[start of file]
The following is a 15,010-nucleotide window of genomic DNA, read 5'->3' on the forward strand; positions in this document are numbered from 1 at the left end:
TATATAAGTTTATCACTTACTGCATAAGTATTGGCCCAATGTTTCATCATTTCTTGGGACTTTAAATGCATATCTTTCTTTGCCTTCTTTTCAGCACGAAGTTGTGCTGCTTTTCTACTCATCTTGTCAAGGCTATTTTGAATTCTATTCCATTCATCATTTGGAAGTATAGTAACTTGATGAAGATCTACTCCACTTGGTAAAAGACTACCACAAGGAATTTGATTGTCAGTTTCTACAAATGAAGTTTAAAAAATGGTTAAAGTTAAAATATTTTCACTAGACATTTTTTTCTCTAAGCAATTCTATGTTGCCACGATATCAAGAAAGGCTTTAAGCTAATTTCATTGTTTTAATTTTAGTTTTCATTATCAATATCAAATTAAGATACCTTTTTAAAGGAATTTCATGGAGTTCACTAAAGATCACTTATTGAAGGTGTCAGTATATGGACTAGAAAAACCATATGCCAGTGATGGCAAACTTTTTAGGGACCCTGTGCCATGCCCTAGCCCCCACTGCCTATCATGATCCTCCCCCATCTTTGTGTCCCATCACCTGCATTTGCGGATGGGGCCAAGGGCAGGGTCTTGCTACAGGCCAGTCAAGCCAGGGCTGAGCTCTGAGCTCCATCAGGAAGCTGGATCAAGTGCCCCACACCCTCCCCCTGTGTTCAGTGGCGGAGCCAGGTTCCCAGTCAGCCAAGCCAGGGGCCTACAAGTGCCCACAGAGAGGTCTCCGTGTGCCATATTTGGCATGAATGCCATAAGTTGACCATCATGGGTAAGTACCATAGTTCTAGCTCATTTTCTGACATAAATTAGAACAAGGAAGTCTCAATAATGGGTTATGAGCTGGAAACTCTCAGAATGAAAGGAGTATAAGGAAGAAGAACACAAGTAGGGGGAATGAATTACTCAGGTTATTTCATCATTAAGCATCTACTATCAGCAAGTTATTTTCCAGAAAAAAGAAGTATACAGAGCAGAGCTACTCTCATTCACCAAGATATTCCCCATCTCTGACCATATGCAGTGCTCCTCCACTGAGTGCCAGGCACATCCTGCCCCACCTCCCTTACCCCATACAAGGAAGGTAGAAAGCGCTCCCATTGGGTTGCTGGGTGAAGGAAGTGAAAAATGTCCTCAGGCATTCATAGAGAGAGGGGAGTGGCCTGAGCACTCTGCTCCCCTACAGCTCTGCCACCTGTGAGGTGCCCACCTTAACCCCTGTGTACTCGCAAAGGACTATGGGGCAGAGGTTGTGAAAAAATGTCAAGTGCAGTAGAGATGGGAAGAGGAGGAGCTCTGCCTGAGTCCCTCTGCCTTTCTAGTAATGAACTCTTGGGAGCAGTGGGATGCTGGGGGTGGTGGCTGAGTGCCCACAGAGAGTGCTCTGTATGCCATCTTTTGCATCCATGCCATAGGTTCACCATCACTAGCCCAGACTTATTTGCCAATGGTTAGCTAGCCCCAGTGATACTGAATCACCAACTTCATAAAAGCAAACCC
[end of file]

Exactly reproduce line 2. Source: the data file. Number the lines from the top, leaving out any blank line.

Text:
TATATAAGTTTATCACTTACTGCATAAGTATTGGCCCAATGTTTCATCATTTCTTGGGACTTTAAATGCATATCTTTCTTTGCCTTCTTTTCAGCACGAAGTTGTGCTGCTTTTCTACTCATCTTGTCAAGGCTATTTTGAATTCTATTCCATTCATCATTTGGAAGTATAGTAACTTGATGAAGATCTACTCCACTTGGTAAAAGACTACCACAAGGAATTTGATTGTCAGTTTCTACAAATGAAGTTTAAAAAATGGTTAAAGTTAAAATATTTTCACTAGACATTTTTTTCTCTAAGCAATTCTATGTTGCCACGATATCAAGAAAGGCTTTAAGCTAATTTCATTGTTTTAATTTTAGTTTTCATTATCAATATCAAATTAAGATACCTTTTTAAAGGAATTTCATGGAGTTCACTAAAGATCACTTATTGAAGGTGTCAGTATATGGACTAGAAAAACCATATGCCAGTGATGGCAAACTTTTTAGGGACCCTGTGCCATGCCCTAGCCCCCACTGCCTATCATGATCCTCCCCCATCTTTGTGTCCCATCACCTGCATTTGCGGATGGGGCCAAGGGCAGGGTCTTGCTACAGGCCAGTCAAGCCAGGGCTGAGCTCTGAGCTCCATCAGGAAGCTGGATCAAGTGCCCCACACCCTCCCCCTGTGTTCAGTGGCGGAGCCAGGTTCCCAGTCAGCCAAGCCAGGGGCCTACAAGTGCCCACAGAGAGGTCTCCGTGTGCCATATTTGGCATGAATGCCATAAGTTGACCATCATGGGTAAGTACCATAGTTCTAGCTCATTTTCTGACATAAATTAGAACAAGGAAGTCTCAATAATGGGTTATGAGCTGGAAACTCTCAGAATGAAAGGAGTATAAGGAAGAAGAACACAAGTAGGGGGAATGAATTACTCAGGTTATTTCATCATTAAGCATCTACTATCAGCAAGTTATTTTCCAGAAAAAAGAAGTATACAGAGCAGAGCTACTCTCATTCACCAAGATATTCCCCATCTCTGACCATATGCAGTGCTCCTCCACTGAGTGCCAGGCACATCCTGCCCCACCTCCCTTACCCCATACAAGGAAGGTAGAAAGCGCTCCCATTGGGTTGCTGGGTGAAGGAAGTGAAAAATGTCCTCAGGCATTCATAGAGAGAGGGGAGTGGCCTGAGCACTCTGCTCCCCTACAGCTCTGCCACCTGTGAGGTGCCCACCTTAACCCCTGTGTACTCGCAAAGGACTATGGGGCAGAGGTTGTGAAAAAATGTCAAGTGCAGTAGAGATGGGAAGAGGAGGAGCTCTGCCTGAGTCCCTCTGCCTTTCTAGTAATGAACTCTTGGGAGCAGTGGGATGCTGGGGGTGGTGGCTGAGTGCCCACAGAGAGTGCTCTGTATGCCATCTTTTGCATCCATGCCATAGGTTCACCATCACTAGCCCAGACTTATTTGCCAATGGTTAGCTAGCCCCAGTGATACTGAATCACCAACTTCATAAAAGCAAACCC